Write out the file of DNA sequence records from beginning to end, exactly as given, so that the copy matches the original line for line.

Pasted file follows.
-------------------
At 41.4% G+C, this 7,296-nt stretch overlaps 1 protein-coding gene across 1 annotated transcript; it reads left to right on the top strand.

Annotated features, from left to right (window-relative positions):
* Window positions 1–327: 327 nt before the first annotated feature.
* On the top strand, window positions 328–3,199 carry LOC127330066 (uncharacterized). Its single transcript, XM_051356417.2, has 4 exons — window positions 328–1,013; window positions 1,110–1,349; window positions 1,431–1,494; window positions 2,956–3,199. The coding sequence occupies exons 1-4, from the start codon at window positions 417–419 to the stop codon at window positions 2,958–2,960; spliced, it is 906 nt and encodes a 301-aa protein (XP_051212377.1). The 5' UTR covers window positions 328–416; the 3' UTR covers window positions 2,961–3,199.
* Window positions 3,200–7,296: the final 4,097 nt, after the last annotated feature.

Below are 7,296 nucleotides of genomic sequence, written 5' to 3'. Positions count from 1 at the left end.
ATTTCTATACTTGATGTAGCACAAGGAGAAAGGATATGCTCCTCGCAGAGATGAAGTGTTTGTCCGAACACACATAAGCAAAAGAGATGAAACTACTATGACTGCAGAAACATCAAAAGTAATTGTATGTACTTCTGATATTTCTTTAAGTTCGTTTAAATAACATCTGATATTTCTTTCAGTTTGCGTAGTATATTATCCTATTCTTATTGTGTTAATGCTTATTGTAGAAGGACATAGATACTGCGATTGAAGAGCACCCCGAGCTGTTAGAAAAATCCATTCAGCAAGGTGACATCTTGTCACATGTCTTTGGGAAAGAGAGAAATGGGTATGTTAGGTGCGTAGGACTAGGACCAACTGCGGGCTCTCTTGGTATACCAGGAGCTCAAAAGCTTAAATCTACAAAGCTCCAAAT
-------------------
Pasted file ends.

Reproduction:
At 41.4% G+C, this 7,296-nt stretch overlaps 1 protein-coding gene across 1 annotated transcript; it reads left to right on the top strand.

Annotated features, from left to right (window-relative positions):
* Window positions 1–327: 327 nt before the first annotated feature.
* On the top strand, window positions 328–3,199 carry LOC127330066 (uncharacterized). Its single transcript, XM_051356417.2, has 4 exons — window positions 328–1,013; window positions 1,110–1,349; window positions 1,431–1,494; window positions 2,956–3,199. The coding sequence occupies exons 1-4, from the start codon at window positions 417–419 to the stop codon at window positions 2,958–2,960; spliced, it is 906 nt and encodes a 301-aa protein (XP_051212377.1). The 5' UTR covers window positions 328–416; the 3' UTR covers window positions 2,961–3,199.
* Window positions 3,200–7,296: the final 4,097 nt, after the last annotated feature.

Below are 7,296 nucleotides of genomic sequence, written 5' to 3'. Positions count from 1 at the left end.
ATTTCTATACTTGATGTAGCACAAGGAGAAAGGATATGCTCCTCGCAGAGATGAAGTGTTTGTCCGAACACACATAAGCAAAAGAGATGAAACTACTATGACTGCAGAAACATCAAAAGTAATTGTATGTACTTCTGATATTTCTTTAAGTTCGTTTAAATAACATCTGATATTTCTTTCAGTTTGCGTAGTATATTATCCTATTCTTATTGTGTTAATGCTTATTGTAGAAGGACATAGATACTGCGATTGAAGAGCACCCCGAGCTGTTAGAAAAATCCATTCAGCAAGGTGACATCTTGTCACATGTCTTTGGGAAAGAGAGAAATGGGTATGTTAGGTGCGTAGGACTAGGACCAACTGCGGGCTCTCTTGGTATACCAGGAGCTCAAAAGCTTAAATCTACAAAGCTCCAAAT